A key Senate panel said “beer me” on Wednesday, as it cleared legislation to allow ads for brewskis in Florida theme parks.
The bill (SB 822), backed by GOP Sen. Travis Hutson of Elkton, won over the Regulated Industries Committee by a vote of 7-2. Republican Sens. Greg Steube of Sarasota and Dorothy Hukill of Port Orange voted ‘no.’
The measure had been contentious last year; critics said it would allow theme parks to “extort” advertising dollars from beer companies, and ultimately favor Big Beer manufacturers who can pay to put up the biggest and most ads.
Eric Criss, president of the Beer Industry of Florida, the association of Florida’s MillerCoors and craft beer distributors, told lawmakers he worried it would “present (an) opportunity for mega-brewers to develop cozy relationships” with the parks.
He also got at the heart of the issue: “Theme parks sell a lot of beer,” Criss said. And the legislation, by allowing ads, could include a beer company—say, Anheuser-Busch—sponsoring a concert or festival within a park.
But Universal Orlando lobbyist Mac Stipanovich said the bill’s reach is “extremely narrow,” applying only to the big parks in Orlando and Tampa. He added that the language doesn’t discriminate against smaller beer makers or the craft beer industry.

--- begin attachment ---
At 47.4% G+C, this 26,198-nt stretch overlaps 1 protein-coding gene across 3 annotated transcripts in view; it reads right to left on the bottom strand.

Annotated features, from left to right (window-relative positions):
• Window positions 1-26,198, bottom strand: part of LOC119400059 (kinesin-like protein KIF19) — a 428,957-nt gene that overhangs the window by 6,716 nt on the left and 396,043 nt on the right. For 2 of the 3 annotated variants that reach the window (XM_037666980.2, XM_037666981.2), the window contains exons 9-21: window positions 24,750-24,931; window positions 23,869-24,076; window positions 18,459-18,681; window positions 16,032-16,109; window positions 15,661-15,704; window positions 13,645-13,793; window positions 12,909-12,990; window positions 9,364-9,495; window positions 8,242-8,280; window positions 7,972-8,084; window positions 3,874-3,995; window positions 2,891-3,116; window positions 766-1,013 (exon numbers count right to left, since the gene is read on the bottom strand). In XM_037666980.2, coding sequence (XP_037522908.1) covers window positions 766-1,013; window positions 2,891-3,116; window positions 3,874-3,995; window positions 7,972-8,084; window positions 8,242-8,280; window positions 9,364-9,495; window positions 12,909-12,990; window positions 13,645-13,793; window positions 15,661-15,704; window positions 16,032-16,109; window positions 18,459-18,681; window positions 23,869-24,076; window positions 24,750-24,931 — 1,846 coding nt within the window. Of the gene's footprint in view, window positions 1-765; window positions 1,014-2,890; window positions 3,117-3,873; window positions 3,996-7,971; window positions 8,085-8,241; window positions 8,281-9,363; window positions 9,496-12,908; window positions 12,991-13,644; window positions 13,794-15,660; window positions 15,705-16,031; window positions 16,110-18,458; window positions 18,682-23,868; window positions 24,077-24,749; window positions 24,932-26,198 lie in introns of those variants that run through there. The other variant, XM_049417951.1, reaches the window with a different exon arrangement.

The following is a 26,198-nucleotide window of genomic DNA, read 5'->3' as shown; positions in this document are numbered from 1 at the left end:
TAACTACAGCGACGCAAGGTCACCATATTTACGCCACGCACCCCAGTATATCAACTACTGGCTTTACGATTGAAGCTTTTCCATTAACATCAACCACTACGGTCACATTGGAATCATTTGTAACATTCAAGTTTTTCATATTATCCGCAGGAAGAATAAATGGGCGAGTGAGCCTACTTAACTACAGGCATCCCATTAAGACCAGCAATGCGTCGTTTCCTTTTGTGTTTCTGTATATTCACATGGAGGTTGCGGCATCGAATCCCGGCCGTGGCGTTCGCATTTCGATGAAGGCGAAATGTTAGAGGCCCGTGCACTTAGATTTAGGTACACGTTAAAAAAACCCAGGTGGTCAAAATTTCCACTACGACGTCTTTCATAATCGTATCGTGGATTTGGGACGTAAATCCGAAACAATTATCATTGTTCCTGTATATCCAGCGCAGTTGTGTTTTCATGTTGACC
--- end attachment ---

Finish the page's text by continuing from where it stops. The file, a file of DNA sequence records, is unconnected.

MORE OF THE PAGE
Small brewers also “can’t buy Super Bowl ads,” he said – referring to the famous Budweiser Clydesdale commercials – but added that wasn’t “a problem of the Legislature.”
Lobbyist Kelly Mallette, representing Gold Coast Beverage Distributors, then came out punching: “What this bill does is threaten independence and consumer choice … You will have manufacturers for the first time sponsoring a retailer.”
What’s known as the “three-tier system” of regulating alcoholic beverages keeps brewers, distributors and retailers from influencing each other, avoiding price-fixing. Mallette’s client bills itself as “the largest beer wholesaler in Florida and one of the largest beer distributors in the United States,” its website says.
“There’s nothing in here that says these agreements can’t be for many years, can’t be for tens of millions of dollars,” she said.
The bill, which has a House companion, next moves to the Commerce and Tourism Committee.